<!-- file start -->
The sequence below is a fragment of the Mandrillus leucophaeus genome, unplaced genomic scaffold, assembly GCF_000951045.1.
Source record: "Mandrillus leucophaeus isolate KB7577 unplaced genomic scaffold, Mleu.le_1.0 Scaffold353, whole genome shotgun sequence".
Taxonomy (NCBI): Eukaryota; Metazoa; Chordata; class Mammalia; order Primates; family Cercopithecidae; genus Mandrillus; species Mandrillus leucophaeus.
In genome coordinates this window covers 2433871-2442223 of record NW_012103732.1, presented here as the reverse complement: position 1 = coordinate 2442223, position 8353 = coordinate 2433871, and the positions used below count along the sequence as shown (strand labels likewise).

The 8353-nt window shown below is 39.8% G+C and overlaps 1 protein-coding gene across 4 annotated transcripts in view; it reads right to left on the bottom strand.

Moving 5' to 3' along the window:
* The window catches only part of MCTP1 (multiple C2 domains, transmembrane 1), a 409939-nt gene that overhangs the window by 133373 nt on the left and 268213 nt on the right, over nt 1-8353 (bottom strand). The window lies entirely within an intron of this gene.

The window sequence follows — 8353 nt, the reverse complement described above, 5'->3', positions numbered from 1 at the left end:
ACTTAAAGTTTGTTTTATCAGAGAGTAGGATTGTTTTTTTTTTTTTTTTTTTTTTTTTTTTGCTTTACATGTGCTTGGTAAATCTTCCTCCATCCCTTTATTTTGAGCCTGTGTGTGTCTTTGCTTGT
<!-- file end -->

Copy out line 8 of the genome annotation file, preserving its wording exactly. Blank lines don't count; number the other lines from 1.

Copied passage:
The window sequence follows — 8353 nt, the reverse complement described above, 5'->3', positions numbered from 1 at the left end: